He demands good works to get his forgiveness, and to keep it, one must follow elaborate rituals and rules of living. But one mistake can cancel out all the good you have accumulated up to that point. And the Muslim is never really sure he has measured up and will go to paradise.
No man could die and pay his own sin debt because all men are sinners as Romans 3:10, 23 clearly states:
"As it is written, There is none righteous, no, not one: …For all have sinned, and come short of the glory of God."
Only our holy and righteous God and Creator could do that…and He did.
…4Surely our griefs He Himself bore, And our sorrows He carried; Yet we ourselves esteemed Him stricken, Smitten of God, and afflicted. 5But He was pierced through for our transgressions, He was crushed for our iniquities; The chastening for our well-being fell upon Him, And by His scourging we are healed. 6All of us like sheep have gone astray, Each of us has turned to his own way; But the LORD has caused the iniquity of us all To fall on Him.…
Over the years, a number of Muslims and some non-Muslims have asked me why I had problems defending my Islamic faith. While a Muslim in the late 1980’s, and seeking the truth within Islam, I was faced with a number of issues in defending my faith. One such issue was “abrogation.” Abrogation means to annul or cancel something with appropriate or legal authority. The purpose of writing this response has been to provide an answer to my fellow Muslim brothers and sisters regarding the challenges I faced at that point in my faith. During this time I was not seeking to put down or reject Islam, on the contrary, my goal was to invite others to Islam. In trying to grapple with this topic, I was armed primarily with the Quran, Hadith (the documented words and/or deeds of Mohammad) and other supporting works by Muslims and some non-Muslim authors.
The concept of “abrogation” in the Quran is that Allah chose to reveal ayat (singular ayah – means a sign or miracle, commonly a verse in the Quran) that supercede earlier ayat in the same Quran. The central ayah that deals with abrogation is Surah 2:106:
None of Our revelations do We abrogate or cause to be forgotten, but We substitute something better or similar: Knowest thou not that Allah Hath power over all things?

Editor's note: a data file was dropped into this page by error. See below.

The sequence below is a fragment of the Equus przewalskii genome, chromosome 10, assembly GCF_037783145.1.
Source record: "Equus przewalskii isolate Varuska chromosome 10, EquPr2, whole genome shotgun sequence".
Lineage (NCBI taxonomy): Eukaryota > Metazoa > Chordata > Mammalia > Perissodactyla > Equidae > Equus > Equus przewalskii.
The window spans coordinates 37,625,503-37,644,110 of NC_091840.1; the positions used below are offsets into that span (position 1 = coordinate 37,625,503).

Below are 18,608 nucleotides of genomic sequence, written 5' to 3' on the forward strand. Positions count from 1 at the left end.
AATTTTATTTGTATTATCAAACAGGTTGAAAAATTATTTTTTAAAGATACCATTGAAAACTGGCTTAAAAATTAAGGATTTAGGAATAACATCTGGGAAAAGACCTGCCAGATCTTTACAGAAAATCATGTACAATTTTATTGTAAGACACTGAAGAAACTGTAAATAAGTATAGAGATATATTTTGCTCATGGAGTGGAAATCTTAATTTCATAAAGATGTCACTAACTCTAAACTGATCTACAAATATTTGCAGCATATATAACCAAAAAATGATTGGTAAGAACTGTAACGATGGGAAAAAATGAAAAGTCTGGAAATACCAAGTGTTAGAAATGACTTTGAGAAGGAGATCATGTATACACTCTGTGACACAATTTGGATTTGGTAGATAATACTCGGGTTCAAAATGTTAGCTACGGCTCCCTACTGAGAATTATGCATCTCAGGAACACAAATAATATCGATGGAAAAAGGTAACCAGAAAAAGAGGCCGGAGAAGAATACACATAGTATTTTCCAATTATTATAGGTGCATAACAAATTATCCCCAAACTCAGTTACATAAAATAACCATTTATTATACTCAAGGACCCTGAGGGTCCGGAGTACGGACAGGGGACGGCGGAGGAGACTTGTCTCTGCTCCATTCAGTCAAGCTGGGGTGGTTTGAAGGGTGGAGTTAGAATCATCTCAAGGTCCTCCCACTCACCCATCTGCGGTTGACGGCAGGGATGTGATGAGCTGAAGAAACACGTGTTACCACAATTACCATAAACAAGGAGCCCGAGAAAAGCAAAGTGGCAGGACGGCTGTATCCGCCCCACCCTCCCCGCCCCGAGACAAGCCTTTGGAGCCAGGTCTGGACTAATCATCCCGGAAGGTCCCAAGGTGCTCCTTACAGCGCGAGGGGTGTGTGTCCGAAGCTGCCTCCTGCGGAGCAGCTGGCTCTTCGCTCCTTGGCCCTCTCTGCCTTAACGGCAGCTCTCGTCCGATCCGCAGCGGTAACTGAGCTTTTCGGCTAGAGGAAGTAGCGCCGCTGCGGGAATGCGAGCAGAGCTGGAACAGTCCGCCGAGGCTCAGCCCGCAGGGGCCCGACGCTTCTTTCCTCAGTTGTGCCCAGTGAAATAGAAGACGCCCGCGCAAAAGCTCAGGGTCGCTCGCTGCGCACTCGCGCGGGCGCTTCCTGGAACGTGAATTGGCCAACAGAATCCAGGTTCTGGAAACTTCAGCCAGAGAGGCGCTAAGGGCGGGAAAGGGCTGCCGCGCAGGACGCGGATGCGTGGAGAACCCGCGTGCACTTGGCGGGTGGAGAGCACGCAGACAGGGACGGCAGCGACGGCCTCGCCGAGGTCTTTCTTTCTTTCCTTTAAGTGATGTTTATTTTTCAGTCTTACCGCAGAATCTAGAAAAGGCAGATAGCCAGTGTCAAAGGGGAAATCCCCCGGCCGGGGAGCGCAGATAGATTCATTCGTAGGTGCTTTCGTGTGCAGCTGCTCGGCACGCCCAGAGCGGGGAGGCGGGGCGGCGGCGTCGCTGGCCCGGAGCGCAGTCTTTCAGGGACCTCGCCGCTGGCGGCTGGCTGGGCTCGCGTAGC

I struggled with the question of how an eternal revelation of Allah could have such time-bound revelation in it. It seemed at odds with the nature of Allah – the all-knowing, all-wise, creator and sustainer of the universe; the eternal, self-existent one. As a Muslim this was one of the bigger challenges I faced with regard to the Quran. Although the Quran is said to be an eternal and universal scripture, I found it to be time-bound.
That there is no compulsion in Islam and that Islam is a religion of peace are common refrains among Muslim activists, academics, officials, and journalists. In an age of terrorism and violent jihad, nowhere, they argue, does the Qur’an allow Muslims to fight non-Muslims solely because they refuse to become Muslim. Proponents of Islamic tolerance point to a number of Qur’anic verses which admonish violence and advocate peace, tolerance, and compromise.
But not all verses in the Qur’an have the same weight in assessment. Unlike the Old or New Testaments, the Qur’an is not organized by chronology but rather by size of chapters. Even within chapters, chronology can be confused. In sura (chapter) 2, for example, God revealed verses 193, 216, and 217 to Muhammad shortly after he arrived in Medina. God only revealed verses 190, 191, and 192 six years later. This complicates interpretation, all the more when some verses appear to contradict.